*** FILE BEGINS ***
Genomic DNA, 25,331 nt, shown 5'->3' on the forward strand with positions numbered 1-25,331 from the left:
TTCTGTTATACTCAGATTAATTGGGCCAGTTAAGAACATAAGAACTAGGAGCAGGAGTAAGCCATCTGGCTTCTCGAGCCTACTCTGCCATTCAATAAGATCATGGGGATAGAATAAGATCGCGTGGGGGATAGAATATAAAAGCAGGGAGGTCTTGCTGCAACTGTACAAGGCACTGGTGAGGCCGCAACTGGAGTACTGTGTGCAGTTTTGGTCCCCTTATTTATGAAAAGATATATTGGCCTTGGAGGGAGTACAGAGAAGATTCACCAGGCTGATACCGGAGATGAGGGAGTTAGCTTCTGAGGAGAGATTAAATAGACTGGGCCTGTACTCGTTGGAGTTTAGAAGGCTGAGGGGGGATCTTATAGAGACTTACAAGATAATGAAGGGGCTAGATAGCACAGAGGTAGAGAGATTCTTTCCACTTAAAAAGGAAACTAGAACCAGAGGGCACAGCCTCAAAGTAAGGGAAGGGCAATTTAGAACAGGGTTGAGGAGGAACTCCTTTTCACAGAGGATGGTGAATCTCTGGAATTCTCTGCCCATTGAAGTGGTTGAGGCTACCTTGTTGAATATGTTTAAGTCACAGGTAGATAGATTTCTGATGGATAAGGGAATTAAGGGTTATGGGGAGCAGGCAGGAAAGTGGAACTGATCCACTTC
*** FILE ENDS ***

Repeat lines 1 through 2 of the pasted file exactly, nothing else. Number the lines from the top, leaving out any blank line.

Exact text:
Genomic DNA, 25,331 nt, shown 5'->3' on the forward strand with positions numbered 1-25,331 from the left:
TTCTGTTATACTCAGATTAATTGGGCCAGTTAAGAACATAAGAACTAGGAGCAGGAGTAAGCCATCTGGCTTCTCGAGCCTACTCTGCCATTCAATAAGATCATGGGGATAGAATAAGATCGCGTGGGGGATAGAATATAAAAGCAGGGAGGTCTTGCTGCAACTGTACAAGGCACTGGTGAGGCCGCAACTGGAGTACTGTGTGCAGTTTTGGTCCCCTTATTTATGAAAAGATATATTGGCCTTGGAGGGAGTACAGAGAAGATTCACCAGGCTGATACCGGAGATGAGGGAGTTAGCTTCTGAGGAGAGATTAAATAGACTGGGCCTGTACTCGTTGGAGTTTAGAAGGCTGAGGGGGGATCTTATAGAGACTTACAAGATAATGAAGGGGCTAGATAGCACAGAGGTAGAGAGATTCTTTCCACTTAAAAAGGAAACTAGAACCAGAGGGCACAGCCTCAAAGTAAGGGAAGGGCAATTTAGAACAGGGTTGAGGAGGAACTCCTTTTCACAGAGGATGGTGAATCTCTGGAATTCTCTGCCCATTGAAGTGGTTGAGGCTACCTTGTTGAATATGTTTAAGTCACAGGTAGATAGATTTCTGATGGATAAGGGAATTAAGGGTTATGGGGAGCAGGCAGGAAAGTGGAACTGATCCACTTC